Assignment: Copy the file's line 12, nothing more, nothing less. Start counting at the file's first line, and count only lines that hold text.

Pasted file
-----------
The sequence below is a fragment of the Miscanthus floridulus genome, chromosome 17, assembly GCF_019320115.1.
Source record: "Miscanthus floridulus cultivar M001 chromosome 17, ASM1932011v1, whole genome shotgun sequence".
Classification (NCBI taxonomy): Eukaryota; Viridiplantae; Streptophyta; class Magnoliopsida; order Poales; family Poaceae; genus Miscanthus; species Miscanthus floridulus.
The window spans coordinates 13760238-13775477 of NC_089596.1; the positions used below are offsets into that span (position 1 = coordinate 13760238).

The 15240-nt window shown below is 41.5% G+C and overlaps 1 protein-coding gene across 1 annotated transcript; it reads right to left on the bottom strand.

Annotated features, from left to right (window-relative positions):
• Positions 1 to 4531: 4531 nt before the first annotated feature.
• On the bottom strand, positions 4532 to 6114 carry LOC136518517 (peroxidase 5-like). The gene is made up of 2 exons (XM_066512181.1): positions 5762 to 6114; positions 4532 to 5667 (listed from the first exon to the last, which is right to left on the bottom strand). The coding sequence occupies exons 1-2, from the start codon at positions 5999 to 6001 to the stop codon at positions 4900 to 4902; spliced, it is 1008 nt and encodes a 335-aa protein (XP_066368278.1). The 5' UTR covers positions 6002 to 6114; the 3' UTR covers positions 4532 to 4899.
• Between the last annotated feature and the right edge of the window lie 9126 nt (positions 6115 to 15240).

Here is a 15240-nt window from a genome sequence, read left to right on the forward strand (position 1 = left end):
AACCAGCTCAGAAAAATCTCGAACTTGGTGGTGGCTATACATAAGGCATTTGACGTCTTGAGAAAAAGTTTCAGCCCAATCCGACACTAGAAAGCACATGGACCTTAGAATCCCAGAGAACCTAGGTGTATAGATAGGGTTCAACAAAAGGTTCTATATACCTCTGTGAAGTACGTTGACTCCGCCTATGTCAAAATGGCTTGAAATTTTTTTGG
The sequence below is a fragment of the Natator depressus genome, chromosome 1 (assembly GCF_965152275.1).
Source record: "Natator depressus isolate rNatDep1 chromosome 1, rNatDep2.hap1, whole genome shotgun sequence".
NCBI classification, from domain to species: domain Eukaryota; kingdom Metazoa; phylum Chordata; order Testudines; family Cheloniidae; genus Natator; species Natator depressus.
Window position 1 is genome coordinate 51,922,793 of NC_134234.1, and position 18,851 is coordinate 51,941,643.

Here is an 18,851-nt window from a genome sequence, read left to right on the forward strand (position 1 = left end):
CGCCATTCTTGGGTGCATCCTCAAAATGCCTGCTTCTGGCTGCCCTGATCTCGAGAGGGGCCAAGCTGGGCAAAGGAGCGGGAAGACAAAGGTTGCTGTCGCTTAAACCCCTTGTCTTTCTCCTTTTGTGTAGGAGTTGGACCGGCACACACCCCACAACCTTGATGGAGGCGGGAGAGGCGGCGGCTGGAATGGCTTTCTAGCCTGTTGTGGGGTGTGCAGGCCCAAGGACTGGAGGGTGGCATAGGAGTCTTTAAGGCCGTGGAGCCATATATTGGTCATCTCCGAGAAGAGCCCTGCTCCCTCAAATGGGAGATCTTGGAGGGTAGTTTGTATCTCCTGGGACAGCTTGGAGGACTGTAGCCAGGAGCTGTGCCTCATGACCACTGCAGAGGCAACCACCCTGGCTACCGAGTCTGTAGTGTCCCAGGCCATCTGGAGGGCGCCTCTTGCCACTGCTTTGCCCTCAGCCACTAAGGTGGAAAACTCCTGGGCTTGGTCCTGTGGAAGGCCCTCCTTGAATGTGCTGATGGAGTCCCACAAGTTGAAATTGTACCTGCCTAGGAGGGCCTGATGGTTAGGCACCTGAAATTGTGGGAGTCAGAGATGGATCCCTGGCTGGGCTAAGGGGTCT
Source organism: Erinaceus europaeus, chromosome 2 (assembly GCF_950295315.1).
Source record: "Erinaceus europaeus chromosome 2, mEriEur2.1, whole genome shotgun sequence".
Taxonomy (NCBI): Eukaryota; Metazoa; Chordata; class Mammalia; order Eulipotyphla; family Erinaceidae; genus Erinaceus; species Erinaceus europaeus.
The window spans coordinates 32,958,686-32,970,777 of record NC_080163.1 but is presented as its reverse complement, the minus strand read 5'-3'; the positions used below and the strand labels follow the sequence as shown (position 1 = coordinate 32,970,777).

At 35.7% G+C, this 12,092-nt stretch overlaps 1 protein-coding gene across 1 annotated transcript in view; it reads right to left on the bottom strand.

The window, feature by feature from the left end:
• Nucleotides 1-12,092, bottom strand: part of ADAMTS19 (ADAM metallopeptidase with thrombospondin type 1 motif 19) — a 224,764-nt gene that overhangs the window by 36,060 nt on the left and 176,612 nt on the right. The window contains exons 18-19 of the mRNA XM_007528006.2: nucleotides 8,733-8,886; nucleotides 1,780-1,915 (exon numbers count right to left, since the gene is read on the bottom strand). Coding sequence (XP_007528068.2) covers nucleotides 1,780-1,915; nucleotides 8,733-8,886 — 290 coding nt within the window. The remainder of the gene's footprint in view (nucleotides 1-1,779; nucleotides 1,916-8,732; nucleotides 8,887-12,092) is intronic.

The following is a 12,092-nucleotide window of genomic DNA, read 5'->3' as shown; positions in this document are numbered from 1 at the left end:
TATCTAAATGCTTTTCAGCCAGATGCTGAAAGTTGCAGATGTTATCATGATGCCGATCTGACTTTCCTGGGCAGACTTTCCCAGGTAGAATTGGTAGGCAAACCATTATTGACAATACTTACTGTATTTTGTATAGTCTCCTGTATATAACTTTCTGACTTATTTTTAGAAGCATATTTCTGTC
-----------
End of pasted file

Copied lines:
The sequence below is a fragment of the Natator depressus genome, chromosome 1 (assembly GCF_965152275.1).